Senate Democrats

Fact Check: Senator McConnell Misrepresents Senate Fair Pay Bill

Today, Senator Mitch McConnell claimed the Lilly Ledbetter Fair Pay Act would ‘dramatically’ increase the amount of new litigation in the country. However, that claim is contradicted by the Congressional Budget Office, which found that the bill would “not significantly affect the number of filings with the Equal Employment Opportunity Commission.”

FICTION:According to Minority Leader Mitch McConnell, the Senate Fair Pay Measure Would Dramatically Increase Litigation Costs. According to Senator McConnell, “We think that this bill is primarily designed to create a massive amount of new litigation in our country, and I think that is the reason for the resistance to its passage on our side.” [Remarks at Press Conference, 4/22/08]

FACT:The Lilly Ledbetter Fair Pay Act Would Not Increase the Number of Claims As it Only Restores the Law Back To Its Original Form, Before the Supreme Court Case. According to the author of the Senate measure, Senator Ted Kennedy, “Clearly, the rule leaves a gaping loophole in our civil rights laws. Our legislation closes this loophole by making clear that as long as the discrimination continues, a worker’s right to challenge it continues as well. There’s nothing radical about this, it simply restores the law that employers and workers had lived with for decades, until May 29, 2007, when the Ledbetter case was decided. It makes no changes in the time limit on damages for back pay, which is still two years.” [Office of Senator Edward Kennedy Press Release, 4/22/08]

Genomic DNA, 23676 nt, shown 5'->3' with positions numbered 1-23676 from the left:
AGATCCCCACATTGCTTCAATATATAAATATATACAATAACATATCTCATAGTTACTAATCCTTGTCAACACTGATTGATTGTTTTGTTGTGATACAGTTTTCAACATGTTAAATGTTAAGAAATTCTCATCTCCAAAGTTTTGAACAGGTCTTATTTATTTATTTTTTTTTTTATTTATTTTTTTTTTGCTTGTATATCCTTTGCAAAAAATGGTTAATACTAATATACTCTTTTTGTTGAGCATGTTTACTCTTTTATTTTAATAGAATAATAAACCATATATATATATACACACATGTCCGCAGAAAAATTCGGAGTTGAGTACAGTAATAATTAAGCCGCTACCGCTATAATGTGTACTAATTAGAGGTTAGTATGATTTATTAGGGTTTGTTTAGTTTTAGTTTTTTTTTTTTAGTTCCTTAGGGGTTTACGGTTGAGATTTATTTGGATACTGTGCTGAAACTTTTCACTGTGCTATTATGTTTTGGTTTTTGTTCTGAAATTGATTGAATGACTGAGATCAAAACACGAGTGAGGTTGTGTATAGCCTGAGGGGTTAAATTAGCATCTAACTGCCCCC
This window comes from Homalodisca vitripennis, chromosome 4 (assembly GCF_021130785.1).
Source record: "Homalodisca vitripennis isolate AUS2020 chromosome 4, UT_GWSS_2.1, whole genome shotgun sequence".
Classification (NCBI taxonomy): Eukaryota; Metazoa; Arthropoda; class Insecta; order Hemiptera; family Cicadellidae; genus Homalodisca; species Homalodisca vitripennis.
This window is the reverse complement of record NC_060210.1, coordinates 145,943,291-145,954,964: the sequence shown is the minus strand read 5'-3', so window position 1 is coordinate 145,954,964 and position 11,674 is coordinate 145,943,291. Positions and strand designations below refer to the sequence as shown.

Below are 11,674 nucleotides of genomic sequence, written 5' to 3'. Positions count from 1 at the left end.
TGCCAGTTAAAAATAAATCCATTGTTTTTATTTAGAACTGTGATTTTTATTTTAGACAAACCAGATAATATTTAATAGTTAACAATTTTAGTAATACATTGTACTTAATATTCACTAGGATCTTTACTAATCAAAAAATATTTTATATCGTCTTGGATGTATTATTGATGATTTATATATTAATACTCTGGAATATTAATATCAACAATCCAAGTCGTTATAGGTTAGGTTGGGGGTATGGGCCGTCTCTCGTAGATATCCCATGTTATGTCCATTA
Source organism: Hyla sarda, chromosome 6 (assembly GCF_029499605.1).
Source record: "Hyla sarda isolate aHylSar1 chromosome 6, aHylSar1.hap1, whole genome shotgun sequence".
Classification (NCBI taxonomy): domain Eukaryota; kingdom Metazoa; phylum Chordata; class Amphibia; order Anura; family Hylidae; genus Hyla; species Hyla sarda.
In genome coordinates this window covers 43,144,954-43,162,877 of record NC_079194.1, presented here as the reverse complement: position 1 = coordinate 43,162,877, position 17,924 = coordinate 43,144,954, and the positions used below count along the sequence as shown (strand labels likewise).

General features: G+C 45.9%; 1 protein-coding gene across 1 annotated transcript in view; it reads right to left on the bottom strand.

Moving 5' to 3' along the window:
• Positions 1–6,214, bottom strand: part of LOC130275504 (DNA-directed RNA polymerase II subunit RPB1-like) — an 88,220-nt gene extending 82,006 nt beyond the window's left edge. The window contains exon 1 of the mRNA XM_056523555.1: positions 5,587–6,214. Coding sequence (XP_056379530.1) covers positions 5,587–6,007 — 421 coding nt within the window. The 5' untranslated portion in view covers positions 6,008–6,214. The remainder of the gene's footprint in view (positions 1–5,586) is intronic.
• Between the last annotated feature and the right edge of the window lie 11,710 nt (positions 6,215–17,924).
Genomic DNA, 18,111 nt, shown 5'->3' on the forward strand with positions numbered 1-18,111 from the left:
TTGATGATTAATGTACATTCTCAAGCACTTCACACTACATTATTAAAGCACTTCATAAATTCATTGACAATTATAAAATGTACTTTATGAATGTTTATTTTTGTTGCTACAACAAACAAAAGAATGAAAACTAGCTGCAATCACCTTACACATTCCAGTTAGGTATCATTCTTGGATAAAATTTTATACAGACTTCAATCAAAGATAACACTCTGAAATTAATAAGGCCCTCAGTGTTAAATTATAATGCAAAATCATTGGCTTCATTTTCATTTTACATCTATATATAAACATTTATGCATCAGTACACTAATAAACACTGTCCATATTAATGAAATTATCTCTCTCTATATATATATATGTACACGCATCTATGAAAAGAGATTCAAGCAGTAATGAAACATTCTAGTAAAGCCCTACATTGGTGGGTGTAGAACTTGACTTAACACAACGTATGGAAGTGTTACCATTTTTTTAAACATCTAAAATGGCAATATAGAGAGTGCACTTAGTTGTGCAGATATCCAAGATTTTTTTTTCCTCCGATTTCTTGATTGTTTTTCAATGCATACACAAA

FACT:According to the Congressional Budget Office, the Lilly Ledbetter Fair Pay Act Would Not Increase the Number of Discrimination Claims. According to the Congressional Budget Office, “H.R. 2831 would not establish a new cause of action for claims of pay discrimination. Because many variables influence the filing of a claim for pay discrimination, CBO expects that the bill would not significantly affect the number of filings with the Equal Employment Opportunity Commission (EEOC). Based on information from that agency, CBO estimates the H.R. 2831 would not significantly increase costs to the EEOC or to the federal courts over the 2008-2012 period. [Congressional Budget Office Cost Estimate on HR 2831, 7/12/07]

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